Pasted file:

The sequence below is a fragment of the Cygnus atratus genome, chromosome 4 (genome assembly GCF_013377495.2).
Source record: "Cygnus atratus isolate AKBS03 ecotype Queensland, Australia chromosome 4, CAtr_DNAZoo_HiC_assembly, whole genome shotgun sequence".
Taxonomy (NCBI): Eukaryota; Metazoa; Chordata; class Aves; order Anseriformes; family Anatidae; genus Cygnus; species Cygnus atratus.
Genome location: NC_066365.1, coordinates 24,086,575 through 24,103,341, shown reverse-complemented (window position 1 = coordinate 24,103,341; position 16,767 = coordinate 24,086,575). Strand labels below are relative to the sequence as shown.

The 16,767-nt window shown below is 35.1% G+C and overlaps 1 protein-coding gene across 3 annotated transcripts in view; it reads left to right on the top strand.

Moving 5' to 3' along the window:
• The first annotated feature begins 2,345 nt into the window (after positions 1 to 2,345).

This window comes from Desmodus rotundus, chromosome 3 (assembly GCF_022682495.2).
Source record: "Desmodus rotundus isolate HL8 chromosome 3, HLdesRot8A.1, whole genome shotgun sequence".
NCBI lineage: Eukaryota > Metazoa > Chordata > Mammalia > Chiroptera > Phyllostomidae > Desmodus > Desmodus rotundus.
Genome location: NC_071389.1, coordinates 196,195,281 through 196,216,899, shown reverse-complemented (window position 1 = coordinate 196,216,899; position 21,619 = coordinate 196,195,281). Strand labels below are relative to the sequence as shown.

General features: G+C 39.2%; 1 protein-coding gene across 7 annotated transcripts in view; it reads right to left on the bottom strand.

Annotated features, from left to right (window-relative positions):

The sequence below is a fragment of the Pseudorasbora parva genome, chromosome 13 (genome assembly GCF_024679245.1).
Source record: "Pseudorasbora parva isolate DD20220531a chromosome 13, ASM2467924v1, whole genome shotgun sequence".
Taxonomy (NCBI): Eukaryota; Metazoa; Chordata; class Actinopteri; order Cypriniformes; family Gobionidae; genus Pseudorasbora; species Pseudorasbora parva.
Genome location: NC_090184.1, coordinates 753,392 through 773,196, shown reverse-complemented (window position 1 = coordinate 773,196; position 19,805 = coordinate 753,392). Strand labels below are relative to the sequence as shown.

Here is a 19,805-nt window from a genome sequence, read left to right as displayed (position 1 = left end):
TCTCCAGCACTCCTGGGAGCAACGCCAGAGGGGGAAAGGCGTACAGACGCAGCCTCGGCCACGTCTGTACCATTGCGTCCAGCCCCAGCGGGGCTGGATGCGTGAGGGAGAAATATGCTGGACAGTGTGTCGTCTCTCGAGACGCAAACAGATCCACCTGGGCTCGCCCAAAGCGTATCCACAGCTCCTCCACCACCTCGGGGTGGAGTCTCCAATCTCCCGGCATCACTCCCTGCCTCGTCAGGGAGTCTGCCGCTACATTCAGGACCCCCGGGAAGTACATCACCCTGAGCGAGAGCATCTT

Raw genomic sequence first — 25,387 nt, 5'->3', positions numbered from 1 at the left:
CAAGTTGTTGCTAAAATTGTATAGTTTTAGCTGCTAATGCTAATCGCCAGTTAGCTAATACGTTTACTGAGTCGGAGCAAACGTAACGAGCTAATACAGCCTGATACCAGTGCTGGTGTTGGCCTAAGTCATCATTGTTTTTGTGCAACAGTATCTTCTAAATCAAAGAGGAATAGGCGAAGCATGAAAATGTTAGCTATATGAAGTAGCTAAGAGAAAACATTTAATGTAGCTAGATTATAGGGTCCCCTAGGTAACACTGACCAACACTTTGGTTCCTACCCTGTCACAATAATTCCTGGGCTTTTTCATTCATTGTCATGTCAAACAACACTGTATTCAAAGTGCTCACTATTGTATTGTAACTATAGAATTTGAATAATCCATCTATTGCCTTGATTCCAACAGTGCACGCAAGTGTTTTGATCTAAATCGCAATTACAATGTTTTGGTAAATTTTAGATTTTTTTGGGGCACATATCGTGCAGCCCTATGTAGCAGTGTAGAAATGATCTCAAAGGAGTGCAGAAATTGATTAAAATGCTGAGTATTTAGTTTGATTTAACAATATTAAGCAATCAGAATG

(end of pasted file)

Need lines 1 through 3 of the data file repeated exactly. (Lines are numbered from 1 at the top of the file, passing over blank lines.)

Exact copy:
The sequence below is a fragment of the Cygnus atratus genome, chromosome 4 (genome assembly GCF_013377495.2).
Source record: "Cygnus atratus isolate AKBS03 ecotype Queensland, Australia chromosome 4, CAtr_DNAZoo_HiC_assembly, whole genome shotgun sequence".
Taxonomy (NCBI): Eukaryota; Metazoa; Chordata; class Aves; order Anseriformes; family Anatidae; genus Cygnus; species Cygnus atratus.